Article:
On the Eleventh Hour, of the Eleventh Day, of the Eleventh Month

Remembrance Day is celebrated on the anniversary of the armistice of WWI, at that hour on that date, we remember the dead of war.

There will come a day, not too far from now, when there are no survivors of the two great wars, and the living memory of these two horrific wars will be gone. This has already happened with WWI. There are no veterans of that war left. No one to tell, from memory, the horrors of that war. Of standing in muddy trenches, with soaked boots, never to be able to get your feet dry, until for many gangrene set in. Of the stench of corpses, both in “no man’s land” and in the very trenches themselves. Of a war of attrition where millions died; where the strategy was to have men throw themselves over the top of the trench and run towards the machine guns of the enemy. A war that saw the first use of poison gas in war.

The motto of Remembrance Day is “Lest We Forget”. Lest we forget those who died. Lest we forget what they went through.

On this day, we do not remember war for its supposed glory. We do something that we do not like to do. We remember its dead. Those who died. On both sides.

We remember with John McRae’s poem, in Flanders Fields, who fought in the Second Battle of Ypres, where the dead of that battle, and the battle before were buried in Flanders Fields. And it is because of this poem that we remember by wearing the poppy. And it is because we remember the dead on both sides, that Remembrance Day is not a patriotic event. We remember the dead. They died before we were born. But still we remember them.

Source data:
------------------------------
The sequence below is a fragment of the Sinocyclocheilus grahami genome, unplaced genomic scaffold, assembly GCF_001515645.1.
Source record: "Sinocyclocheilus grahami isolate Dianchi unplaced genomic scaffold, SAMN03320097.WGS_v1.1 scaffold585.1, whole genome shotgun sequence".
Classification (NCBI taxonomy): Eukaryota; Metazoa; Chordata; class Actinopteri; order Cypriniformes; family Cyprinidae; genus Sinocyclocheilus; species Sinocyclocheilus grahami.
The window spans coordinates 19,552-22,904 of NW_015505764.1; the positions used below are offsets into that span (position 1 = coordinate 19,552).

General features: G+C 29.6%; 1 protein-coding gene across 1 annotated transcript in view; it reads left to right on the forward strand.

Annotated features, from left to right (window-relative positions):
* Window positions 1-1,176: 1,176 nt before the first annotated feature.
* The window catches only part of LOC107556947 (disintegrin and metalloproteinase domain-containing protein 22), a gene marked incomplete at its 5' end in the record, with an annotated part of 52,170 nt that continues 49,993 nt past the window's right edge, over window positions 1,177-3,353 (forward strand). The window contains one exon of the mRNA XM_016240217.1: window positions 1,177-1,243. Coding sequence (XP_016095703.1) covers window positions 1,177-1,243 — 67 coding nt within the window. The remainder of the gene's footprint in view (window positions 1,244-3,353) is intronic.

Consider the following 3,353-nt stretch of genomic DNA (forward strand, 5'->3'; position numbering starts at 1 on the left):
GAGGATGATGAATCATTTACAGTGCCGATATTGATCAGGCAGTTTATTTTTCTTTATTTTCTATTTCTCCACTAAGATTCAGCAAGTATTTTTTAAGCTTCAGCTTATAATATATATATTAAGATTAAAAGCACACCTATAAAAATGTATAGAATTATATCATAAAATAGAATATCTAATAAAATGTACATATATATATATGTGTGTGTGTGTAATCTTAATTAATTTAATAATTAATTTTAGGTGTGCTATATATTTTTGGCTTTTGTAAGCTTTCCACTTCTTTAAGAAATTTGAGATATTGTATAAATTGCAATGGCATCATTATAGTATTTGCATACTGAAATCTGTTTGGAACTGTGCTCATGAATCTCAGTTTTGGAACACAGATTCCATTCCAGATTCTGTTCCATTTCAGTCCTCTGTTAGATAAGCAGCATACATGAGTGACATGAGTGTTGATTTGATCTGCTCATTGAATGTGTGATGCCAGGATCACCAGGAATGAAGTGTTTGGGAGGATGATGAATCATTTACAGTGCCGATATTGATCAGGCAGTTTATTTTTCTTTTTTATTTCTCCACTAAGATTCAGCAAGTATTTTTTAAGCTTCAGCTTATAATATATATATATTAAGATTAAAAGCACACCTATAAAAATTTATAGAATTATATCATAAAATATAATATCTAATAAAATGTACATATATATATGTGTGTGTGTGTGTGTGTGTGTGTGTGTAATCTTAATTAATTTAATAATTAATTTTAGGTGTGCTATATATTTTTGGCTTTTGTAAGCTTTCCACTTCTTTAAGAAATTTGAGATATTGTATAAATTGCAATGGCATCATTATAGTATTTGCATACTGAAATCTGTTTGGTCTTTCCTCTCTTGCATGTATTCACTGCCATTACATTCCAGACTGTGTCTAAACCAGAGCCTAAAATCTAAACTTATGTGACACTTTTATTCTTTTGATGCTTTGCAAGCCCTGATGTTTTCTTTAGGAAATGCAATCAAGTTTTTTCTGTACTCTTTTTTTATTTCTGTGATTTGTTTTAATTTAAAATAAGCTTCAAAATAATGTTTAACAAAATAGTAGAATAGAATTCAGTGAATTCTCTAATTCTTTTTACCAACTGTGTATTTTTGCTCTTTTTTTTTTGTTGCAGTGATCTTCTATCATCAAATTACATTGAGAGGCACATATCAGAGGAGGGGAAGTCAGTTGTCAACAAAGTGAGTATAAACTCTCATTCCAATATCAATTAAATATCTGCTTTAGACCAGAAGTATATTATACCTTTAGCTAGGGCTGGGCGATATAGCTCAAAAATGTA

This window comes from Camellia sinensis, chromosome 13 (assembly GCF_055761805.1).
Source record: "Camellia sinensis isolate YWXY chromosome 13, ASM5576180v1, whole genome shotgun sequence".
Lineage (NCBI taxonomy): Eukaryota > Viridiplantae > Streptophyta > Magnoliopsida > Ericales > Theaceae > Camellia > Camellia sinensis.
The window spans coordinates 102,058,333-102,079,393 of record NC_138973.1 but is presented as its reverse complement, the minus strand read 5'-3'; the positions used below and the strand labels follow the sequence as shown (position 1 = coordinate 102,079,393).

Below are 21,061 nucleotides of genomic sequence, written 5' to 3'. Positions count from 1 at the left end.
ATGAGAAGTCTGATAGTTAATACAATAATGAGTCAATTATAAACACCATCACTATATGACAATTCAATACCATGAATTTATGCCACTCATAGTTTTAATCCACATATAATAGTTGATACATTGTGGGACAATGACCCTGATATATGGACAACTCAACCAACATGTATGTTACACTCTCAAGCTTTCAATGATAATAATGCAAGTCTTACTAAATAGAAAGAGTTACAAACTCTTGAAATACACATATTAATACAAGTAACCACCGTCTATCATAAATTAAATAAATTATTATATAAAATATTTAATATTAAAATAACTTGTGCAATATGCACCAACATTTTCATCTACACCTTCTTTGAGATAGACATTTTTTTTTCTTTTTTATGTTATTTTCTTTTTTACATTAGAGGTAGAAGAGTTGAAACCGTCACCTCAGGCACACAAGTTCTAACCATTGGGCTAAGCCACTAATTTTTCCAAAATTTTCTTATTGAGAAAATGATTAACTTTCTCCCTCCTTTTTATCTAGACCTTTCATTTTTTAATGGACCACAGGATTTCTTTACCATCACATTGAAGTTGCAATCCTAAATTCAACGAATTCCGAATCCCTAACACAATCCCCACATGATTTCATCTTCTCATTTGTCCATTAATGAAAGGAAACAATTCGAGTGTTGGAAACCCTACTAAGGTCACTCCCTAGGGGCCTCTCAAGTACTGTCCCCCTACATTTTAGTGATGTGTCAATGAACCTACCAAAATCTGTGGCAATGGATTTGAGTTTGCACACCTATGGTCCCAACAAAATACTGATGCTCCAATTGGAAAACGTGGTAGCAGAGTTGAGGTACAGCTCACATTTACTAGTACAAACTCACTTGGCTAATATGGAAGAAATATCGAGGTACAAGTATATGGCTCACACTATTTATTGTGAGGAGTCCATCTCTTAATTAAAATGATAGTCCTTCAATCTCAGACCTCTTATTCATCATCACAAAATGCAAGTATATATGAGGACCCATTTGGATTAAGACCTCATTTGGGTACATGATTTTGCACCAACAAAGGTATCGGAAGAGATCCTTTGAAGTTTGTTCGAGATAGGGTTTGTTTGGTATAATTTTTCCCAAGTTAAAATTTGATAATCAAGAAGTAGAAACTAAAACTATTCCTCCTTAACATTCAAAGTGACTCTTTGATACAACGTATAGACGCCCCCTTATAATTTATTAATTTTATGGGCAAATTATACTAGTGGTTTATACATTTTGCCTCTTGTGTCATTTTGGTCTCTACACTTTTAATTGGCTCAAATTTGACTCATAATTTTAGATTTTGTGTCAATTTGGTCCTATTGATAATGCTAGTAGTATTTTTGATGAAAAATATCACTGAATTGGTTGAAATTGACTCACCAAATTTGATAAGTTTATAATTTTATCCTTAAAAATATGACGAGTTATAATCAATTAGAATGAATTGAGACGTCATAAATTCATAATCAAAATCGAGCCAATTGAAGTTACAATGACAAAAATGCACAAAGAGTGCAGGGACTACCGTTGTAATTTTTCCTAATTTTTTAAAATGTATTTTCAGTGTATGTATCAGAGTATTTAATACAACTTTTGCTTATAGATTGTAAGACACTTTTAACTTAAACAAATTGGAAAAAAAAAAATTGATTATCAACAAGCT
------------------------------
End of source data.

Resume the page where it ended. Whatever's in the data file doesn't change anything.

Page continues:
In Flanders fields the poppies blow
Between the crosses, row on row,
That mark our place; and in the sky
The larks, still bravely singing, fly
Scarce heard amid the guns below.

We are the Dead. Short days ago
We lived, felt dawn, saw sunset glow,
Loved and were loved, and now we lie
In Flanders fields.

Take up our quarrel with the foe:
To you from failing hands we throw
The torch; be yours to hold it high.
If ye break faith with us who die
We shall not sleep, though poppies grow
In Flanders fields.

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